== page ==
Spain is cracking down: the new rules you should know or risk being fined

Jul 1, 2022

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Spain is calling time on unruly Brits wreaking havoc on its golden shores.

Local authorities up and down the country have enshrined a raft of new measures to reign in loutish behaviour by tourists.

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They include fines for urinating in the ocean, charges for drunk swimmers who have to be fished out of the sea, drinks limits in all-inclusive resorts, shampoo bans on beaches, and outlawing football strips in certain bars.

Here’s a breakdown of the new clampdowns.

No more peeing in the sea

Authorities in the northwest coastal town of Vigo have told holidaymakers that they face a fine of €750 (£645) if they are caught urinating in the crystal waters that hug its shores.

Spanish authorities have called on tourists to stop using beaches as public bathrooms (Photo by Gaizka Portillo Benito-Getty Images)

The rule is part of a wider operation to “sanitise” local beaches for the summer rush. Officials have said temporary public loos will be erected at peak times, but that anyone caught urinating on the beach or in the sea will face the long arm of the law.

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One person took to Twitter to ask: “I’m fascinated… how would they know? Will someone be scanning the sea with binoculars searching for those tell-tell smiles of relief perhaps?”

A red card for anyone wearing football shirts in bars

A chain of restaurants on the popular island of Mallorca are cracking down on loutish behaviour by banning certain clothing associated with “drunken tourism”.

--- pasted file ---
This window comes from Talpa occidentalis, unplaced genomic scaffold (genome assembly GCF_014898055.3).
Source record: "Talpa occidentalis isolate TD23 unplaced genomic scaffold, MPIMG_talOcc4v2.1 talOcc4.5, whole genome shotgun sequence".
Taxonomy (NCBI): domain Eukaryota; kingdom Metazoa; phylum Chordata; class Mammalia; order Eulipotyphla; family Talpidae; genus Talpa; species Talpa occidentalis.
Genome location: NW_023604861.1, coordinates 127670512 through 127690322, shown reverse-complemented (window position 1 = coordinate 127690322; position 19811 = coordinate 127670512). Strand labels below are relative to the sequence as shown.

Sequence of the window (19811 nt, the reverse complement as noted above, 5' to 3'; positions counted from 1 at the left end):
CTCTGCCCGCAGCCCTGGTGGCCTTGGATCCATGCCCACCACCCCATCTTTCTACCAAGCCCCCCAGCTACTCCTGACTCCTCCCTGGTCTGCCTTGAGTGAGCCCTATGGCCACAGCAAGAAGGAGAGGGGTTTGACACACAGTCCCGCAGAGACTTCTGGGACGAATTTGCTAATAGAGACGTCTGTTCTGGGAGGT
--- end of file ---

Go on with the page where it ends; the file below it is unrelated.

The venues — all part of the Palma Beach brand in the party resort of Playa de Palma — have outlawed a range of items including football shirts, swimwear, novelty accessories bought on street stalls such as glow-in-the-dark sunglasses, and t-shirts that promote drinking.

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So far, 11 restaurants are enforcing the ban, with more expected to join.

Drinking limits on all-inclusive resorts

British sun-seekers looking forward to a boozy holiday in the Balearic region may have had their hopes dashed after authorities introduced new rules banning limitless drinking on all-inclusive packages.

Part of the Balearic Government’s new “tourism law” — which was passed in early February 2022 and aimed at attracting “quality tourism” — authorities hope to rid resorts of the kind of “loutish” behaviour which some British tourists have unleashed on its picturesque towns and beaches for decades.

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According to a letter sent by tour operator Thomas Cook to customers confirming the new rule updates, “all-inclusive” no longer means “unlimited drinks”. Instead, holidaymakers will be allowed three drinks at lunch and three drinks at dinner as part of their package. Any more and they’ll have to pay for them.

Meanwhile, drinking on the street in certain cities such as Barcelona and Madrid could land tourists a fine of up to €600.

Megaphone bans and whispering tours